Wednesday, July 16, 2014

The Impossible Lives of Greta Wells (Andrew Sean Greer)

My friend Teri and I trade novels back and forth.  She's a bookie like me and we share a similar taste in stories.  She gives them to me with notes that say things like "I need this one back" or "pass it on".

The Impossible Lives of Greta Wells (2013) by Andrew Sean Greer is one she wants back and I think its because she wants to reread it!  It's confusing and while I enjoyed Greer's writing I don't think rereading is going to help me.

Told in alternating chapters the story starts in 1985 and transporting us back to 1941 and 1918.  In 1985 Greta suffers from depression after her twin brother Felix's death, and her lover Nathan leaves her for another woman. She tries a radical treatment under the supervision of her doctor that sends her back in time and she experiences her life from that angle.  In the other two lives her brother Felix is still alive but soon to marry or married to the wrong person and Nathan is there also.  It is very interesting to see what occurs in the alternating years with each year having a glimpse into aids, WWII, and the flu epidemic.  Greta thinks this is a way for her to be able to fix things, help her brother be comfortable in his sexuality mostly, and eventually she realizes that while she is working one angle there are 2 other Gretas making other plans.  Because each is working on their own ideas every once in awhile they get stuck in a time period and it isn't until she realizes ultimately she can't make changes no matter how she attempts to bend the rules.  Life has its own plan.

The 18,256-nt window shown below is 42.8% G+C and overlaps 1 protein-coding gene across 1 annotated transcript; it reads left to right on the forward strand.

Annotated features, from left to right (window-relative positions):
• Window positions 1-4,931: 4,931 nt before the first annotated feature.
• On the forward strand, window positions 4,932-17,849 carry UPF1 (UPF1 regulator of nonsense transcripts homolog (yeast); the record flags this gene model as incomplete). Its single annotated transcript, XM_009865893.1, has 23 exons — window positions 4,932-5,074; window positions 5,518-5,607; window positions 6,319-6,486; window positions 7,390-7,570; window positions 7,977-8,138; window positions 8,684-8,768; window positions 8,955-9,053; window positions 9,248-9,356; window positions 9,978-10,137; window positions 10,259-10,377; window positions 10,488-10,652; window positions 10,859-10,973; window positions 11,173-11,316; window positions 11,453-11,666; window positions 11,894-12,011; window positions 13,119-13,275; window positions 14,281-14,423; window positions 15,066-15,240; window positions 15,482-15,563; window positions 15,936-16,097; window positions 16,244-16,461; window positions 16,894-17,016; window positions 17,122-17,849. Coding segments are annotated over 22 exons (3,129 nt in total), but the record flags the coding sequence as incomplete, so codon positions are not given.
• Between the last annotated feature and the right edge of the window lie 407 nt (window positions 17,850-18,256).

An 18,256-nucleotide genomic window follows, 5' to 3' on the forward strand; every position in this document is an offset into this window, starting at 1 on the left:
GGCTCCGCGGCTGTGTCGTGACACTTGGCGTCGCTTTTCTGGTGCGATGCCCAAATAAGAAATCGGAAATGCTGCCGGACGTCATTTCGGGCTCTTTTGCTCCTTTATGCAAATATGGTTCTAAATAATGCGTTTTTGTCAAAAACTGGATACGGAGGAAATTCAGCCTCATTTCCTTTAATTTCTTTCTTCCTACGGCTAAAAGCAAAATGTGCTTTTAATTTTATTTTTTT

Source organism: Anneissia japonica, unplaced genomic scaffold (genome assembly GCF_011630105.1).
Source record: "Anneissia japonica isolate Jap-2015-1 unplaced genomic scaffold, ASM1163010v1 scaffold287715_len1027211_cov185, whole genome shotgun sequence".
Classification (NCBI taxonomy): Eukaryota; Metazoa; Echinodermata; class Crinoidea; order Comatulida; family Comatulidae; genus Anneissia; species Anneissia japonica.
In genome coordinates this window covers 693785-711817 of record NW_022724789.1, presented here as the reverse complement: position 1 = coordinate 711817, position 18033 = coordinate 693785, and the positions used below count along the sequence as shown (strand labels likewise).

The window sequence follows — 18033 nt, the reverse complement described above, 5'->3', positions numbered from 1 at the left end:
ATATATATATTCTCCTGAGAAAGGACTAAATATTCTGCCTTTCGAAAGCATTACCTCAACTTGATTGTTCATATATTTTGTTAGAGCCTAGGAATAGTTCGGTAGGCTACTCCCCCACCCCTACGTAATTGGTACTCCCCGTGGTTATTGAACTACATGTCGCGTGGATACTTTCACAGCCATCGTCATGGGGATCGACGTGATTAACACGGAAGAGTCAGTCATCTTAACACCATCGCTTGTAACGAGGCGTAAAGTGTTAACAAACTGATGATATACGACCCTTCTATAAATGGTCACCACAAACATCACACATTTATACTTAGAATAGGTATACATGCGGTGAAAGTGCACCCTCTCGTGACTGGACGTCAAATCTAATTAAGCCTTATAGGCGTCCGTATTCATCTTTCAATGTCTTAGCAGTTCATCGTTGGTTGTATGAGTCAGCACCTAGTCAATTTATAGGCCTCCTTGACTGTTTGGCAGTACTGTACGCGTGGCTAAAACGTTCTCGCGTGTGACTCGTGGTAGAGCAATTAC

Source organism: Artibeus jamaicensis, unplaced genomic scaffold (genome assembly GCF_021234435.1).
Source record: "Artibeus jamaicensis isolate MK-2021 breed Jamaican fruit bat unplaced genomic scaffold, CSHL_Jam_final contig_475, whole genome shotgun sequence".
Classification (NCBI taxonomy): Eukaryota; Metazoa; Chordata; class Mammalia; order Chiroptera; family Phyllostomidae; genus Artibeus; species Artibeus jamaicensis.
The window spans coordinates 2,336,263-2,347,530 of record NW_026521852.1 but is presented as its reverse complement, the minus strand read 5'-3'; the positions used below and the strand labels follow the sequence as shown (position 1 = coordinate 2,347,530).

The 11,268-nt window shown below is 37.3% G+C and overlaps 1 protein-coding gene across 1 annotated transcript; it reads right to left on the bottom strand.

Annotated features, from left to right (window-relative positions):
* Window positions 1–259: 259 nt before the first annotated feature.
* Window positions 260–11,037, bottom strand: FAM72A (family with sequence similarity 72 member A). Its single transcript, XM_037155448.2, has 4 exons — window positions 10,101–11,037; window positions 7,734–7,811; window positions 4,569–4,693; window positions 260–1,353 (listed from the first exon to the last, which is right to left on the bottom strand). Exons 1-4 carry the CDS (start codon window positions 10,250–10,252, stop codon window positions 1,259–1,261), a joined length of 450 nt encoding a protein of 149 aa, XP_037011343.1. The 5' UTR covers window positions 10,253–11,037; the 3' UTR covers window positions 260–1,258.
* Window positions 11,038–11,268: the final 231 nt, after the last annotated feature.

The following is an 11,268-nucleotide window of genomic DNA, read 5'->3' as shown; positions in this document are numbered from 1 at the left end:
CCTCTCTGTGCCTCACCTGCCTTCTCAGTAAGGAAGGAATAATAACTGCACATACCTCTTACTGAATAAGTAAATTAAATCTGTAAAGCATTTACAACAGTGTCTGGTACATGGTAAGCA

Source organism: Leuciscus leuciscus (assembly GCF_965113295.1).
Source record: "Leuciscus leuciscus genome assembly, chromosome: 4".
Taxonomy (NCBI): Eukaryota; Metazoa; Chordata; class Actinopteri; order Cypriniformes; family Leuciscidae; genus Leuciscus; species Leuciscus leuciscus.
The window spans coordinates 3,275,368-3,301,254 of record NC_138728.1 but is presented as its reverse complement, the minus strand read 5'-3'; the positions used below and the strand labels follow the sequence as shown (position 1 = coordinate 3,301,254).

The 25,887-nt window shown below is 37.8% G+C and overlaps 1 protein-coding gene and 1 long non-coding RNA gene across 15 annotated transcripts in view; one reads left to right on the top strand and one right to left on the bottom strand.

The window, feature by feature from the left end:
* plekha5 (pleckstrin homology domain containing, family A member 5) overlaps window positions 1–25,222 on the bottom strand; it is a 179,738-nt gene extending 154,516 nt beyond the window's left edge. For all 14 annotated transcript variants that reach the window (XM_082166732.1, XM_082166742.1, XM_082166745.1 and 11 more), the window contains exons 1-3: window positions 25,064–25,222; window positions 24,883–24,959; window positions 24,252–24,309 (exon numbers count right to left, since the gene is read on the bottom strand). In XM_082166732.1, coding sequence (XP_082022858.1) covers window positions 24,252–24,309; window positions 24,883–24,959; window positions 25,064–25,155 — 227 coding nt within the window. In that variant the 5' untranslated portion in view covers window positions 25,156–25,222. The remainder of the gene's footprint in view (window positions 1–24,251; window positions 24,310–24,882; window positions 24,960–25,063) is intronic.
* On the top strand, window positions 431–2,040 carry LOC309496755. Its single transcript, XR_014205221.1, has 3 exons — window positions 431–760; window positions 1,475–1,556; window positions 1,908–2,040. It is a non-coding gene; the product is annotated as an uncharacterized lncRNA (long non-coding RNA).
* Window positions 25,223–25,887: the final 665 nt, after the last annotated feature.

While I don't want to go through psycho-therapy I would love the chance to wake up in another time period to experience what life has to offer.  How interesting to see the same friends and lovers just as they say we do in past lives.  Trippy.  

I enjoyed reading this review in the NYT by David Leavitt explaining the in's and out's of Greta's time travel psycho-therapy.  I've heard Greer's book The Confessions of Max Tivoli also looks at time from an interesting perspective as Max ages backwards.  I would love to give it a try.

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